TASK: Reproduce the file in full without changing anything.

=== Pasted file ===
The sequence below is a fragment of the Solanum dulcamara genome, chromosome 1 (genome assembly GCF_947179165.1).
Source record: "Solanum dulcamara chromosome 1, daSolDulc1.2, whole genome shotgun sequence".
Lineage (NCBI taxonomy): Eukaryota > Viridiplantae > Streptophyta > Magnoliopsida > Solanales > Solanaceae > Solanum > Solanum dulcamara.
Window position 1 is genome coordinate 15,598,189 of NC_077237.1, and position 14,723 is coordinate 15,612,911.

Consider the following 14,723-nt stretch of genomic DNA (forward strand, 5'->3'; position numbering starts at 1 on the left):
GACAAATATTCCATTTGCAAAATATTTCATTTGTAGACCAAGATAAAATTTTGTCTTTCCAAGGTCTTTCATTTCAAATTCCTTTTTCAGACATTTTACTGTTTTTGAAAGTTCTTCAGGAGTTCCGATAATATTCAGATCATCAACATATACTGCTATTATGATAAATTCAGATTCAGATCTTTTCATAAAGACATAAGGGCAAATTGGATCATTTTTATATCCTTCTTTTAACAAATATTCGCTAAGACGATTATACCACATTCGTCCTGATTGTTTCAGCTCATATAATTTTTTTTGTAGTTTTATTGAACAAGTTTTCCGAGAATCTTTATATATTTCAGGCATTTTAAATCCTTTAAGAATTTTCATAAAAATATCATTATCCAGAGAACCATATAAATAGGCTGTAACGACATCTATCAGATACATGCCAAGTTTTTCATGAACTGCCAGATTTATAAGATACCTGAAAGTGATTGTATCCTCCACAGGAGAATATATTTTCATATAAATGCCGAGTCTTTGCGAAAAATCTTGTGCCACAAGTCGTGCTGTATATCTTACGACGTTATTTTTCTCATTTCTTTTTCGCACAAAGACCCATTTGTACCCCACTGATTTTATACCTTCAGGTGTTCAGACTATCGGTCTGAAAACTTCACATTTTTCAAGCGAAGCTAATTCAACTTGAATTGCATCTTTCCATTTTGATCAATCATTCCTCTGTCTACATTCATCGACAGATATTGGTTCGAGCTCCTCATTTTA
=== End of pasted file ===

The sequence below is a fragment of the Solanum dulcamara genome, chromosome 1 (genome assembly GCF_947179165.1).
Source record: "Solanum dulcamara chromosome 1, daSolDulc1.2, whole genome shotgun sequence".
Lineage (NCBI taxonomy): Eukaryota > Viridiplantae > Streptophyta > Magnoliopsida > Solanales > Solanaceae > Solanum > Solanum dulcamara.
Window position 1 is genome coordinate 15,598,189 of NC_077237.1, and position 14,723 is coordinate 15,612,911.

Consider the following 14,723-nt stretch of genomic DNA (forward strand, 5'->3'; position numbering starts at 1 on the left):
GACAAATATTCCATTTGCAAAATATTTCATTTGTAGACCAAGATAAAATTTTGTCTTTCCAAGGTCTTTCATTTCAAATTCCTTTTTCAGACATTTTACTGTTTTTGAAAGTTCTTCAGGAGTTCCGATAATATTCAGATCATCAACATATACTGCTATTATGATAAATTCAGATTCAGATCTTTTCATAAAGACATAAGGGCAAATTGGATCATTTTTATATCCTTCTTTTAACAAATATTCGCTAAGACGATTATACCACATTCGTCCTGATTGTTTCAGCTCATATAATTTTTTTTGTAGTTTTATTGAACAAGTTTTCCGAGAATCTTTATATATTTCAGGCATTTTAAATCCTTTAAGAATTTTCATAAAAATATCATTATCCAGAGAACCATATAAATAGGCTGTAACGACATCTATCAGATACATGCCAAGTTTTTCATGAACTGCCAGATTTATAAGATACCTGAAAGTGATTGTATCCTCCACAGGAGAATATATTTTCATATAAATGCCGAGTCTTTGCGAAAAATCTTGTGCCACAAGTCGTGCTGTATATCTTACGACGTTATTTTTCTCATTTCTTTTTCGCACAAAGACCCATTTGTACCCCACTGATTTTATACCTTCAGGTGTTCAGACTATCGGTCTGAAAACTTCACATTTTTCAAGCGAAGCTAATTCAACTTGAATTGCATCTTTCCATTTTGATCAATCATTCCTCTGTCTACATTCATCGACAGATATTGGTTCGAGCTCCTCATTTTA